Junior Parents Weekend to offer virtual activities for families
John Salem | Friday, March 5, 2021
Junior Parents Weekend (JPW) was created to give parents an opportunity to better understand what makes Notre Dame unique, while giving students a chance to show their gratitude for the people who have helped them the most.
However, due to pandemic-related protocols, the Junior Parents Weekend Committee has adopted an entirely virtual format for the first time ever.
The weekend typically features a wide range of in-person activities, including a mass, an open house for each of the colleges and other social events that allow students to share a glimpse of their college experience with their parents.
Despite the cancellation of in-person gatherings, junior and event chair Mabry Webb said, the JPW Committee has worked with NDTV to plan a number of online events for both students and parents to participate in together.
“We have an online mass streamed from the Basilica, and each college is doing a virtual open house,” Webb said.
In addition to making yearly event virtual, the committee has added some new activities to the schedule, including a virtual cooking class.
The committee will also be working with the Hammes Bookstore to put on a trivia contest, with the top three scoring families taking home gift certificates.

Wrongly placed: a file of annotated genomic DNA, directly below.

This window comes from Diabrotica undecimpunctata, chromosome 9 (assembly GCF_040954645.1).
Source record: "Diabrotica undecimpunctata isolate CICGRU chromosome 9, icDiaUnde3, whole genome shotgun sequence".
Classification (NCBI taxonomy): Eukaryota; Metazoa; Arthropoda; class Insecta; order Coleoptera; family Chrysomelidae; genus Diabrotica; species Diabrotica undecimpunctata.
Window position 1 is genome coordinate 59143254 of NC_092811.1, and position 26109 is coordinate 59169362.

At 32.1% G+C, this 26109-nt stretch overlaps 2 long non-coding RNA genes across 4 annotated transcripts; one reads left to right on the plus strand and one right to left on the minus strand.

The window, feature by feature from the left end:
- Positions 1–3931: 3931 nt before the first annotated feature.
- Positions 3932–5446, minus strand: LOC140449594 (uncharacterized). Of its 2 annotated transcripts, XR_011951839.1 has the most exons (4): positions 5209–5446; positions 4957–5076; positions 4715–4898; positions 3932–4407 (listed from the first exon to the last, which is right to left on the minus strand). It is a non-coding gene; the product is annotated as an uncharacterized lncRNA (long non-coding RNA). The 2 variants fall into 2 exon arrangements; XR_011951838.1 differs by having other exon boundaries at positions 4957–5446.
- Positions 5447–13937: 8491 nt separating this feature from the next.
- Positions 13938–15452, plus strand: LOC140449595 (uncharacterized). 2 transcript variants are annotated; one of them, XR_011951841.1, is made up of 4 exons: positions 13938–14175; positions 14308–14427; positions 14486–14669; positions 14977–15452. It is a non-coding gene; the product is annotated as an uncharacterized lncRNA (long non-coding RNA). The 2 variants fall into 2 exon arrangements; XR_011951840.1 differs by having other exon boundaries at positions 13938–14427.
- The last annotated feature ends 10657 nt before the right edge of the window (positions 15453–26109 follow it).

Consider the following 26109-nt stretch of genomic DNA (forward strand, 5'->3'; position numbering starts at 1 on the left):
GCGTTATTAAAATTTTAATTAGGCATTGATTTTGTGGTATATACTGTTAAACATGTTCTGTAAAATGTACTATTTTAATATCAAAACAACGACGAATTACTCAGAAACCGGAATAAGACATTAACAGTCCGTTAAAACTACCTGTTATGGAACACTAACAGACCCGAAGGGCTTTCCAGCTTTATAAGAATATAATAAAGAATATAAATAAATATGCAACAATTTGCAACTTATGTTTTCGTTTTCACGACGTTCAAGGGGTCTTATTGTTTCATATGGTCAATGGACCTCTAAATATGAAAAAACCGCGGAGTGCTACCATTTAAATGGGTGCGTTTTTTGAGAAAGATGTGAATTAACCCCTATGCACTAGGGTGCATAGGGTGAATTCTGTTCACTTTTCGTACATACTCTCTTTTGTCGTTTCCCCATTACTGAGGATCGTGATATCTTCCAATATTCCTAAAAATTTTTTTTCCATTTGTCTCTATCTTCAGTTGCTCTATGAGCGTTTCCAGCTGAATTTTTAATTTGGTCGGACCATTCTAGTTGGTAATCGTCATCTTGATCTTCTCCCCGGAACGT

Junior Jonathan Couri, JPW co-chair, explained how residence halls will be participating in the weekend.
“This year, dorms were given the option to feature their hall newsletter, host a Zoom meet and greet or record a video biography,” Couri said.
Representing the College of Arts of Letters on the JPW Committee, junior Keely Carney said the individual colleges have some unique virtual events planned for their students.
“The College of Arts and Letters is having an academic showcase, which is going to include a speech from the dean, then three faculty presentations consisting of short explanations of their classes and research,” Carney said. “We want to keep it pretty short and concise, as we all know virtual attention spans are not very long.”
Carney noted that it was disheartening to learn that JPW would have to be shifted online.
“It’s never been done this way before, and knowing that we aren’t going to have that traditional, in-person experience makes planning for it very frustrating,” Carney said.
In addition, Couri described the difficulty of ensuring family participation while planning the event.
“There have been many challenges associated with this year’s planning of JPW, but the biggest one was ensuring family and student engagement,” Couri said.
Though the lack of in-person events might be disappointing to many, Couri noted there are some positive aspects to holding JPW online.
“Having JPW in a virtual format will allow all families, even those on the other side of the globe, to connect and participate in this very special junior tradition,” Couri explained. “The same could not be said in past years.”
Carney said she is optimistic that despite the changes, the weekend can still prove to be a special moment between students and parents.
“I’m hopeful that there will be some meaning to it, and that the students can get something out of it, even if that something is simply a more meaningful FaceTime with their parents,” Carney said.